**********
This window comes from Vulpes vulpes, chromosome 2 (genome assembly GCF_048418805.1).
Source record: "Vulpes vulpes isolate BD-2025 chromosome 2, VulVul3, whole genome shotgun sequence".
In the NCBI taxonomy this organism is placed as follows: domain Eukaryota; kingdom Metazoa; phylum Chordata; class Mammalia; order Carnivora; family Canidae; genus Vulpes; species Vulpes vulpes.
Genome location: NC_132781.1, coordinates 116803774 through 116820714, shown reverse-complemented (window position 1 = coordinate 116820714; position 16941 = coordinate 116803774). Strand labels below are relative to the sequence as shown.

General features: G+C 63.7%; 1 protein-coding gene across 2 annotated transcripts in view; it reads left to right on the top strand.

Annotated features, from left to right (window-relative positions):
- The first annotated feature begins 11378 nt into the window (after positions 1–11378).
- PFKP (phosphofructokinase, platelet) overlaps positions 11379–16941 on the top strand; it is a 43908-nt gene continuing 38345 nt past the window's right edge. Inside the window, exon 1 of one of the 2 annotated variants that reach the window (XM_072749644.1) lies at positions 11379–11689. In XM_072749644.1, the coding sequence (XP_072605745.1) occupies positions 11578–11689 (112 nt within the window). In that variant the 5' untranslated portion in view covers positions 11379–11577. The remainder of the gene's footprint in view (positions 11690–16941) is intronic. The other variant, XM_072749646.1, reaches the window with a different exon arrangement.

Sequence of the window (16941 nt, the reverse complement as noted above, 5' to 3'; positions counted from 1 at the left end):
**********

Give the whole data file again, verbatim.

This window comes from Vulpes vulpes, chromosome 2 (genome assembly GCF_048418805.1).
Source record: "Vulpes vulpes isolate BD-2025 chromosome 2, VulVul3, whole genome shotgun sequence".
In the NCBI taxonomy this organism is placed as follows: domain Eukaryota; kingdom Metazoa; phylum Chordata; class Mammalia; order Carnivora; family Canidae; genus Vulpes; species Vulpes vulpes.
Genome location: NC_132781.1, coordinates 116803774 through 116820714, shown reverse-complemented (window position 1 = coordinate 116820714; position 16941 = coordinate 116803774). Strand labels below are relative to the sequence as shown.

General features: G+C 63.7%; 1 protein-coding gene across 2 annotated transcripts in view; it reads left to right on the top strand.

Annotated features, from left to right (window-relative positions):
- The first annotated feature begins 11378 nt into the window (after positions 1–11378).
- PFKP (phosphofructokinase, platelet) overlaps positions 11379–16941 on the top strand; it is a 43908-nt gene continuing 38345 nt past the window's right edge. Inside the window, exon 1 of one of the 2 annotated variants that reach the window (XM_072749644.1) lies at positions 11379–11689. In XM_072749644.1, the coding sequence (XP_072605745.1) occupies positions 11578–11689 (112 nt within the window). In that variant the 5' untranslated portion in view covers positions 11379–11577. The remainder of the gene's footprint in view (positions 11690–16941) is intronic. The other variant, XM_072749646.1, reaches the window with a different exon arrangement.

Sequence of the window (16941 nt, the reverse complement as noted above, 5' to 3'; positions counted from 1 at the left end):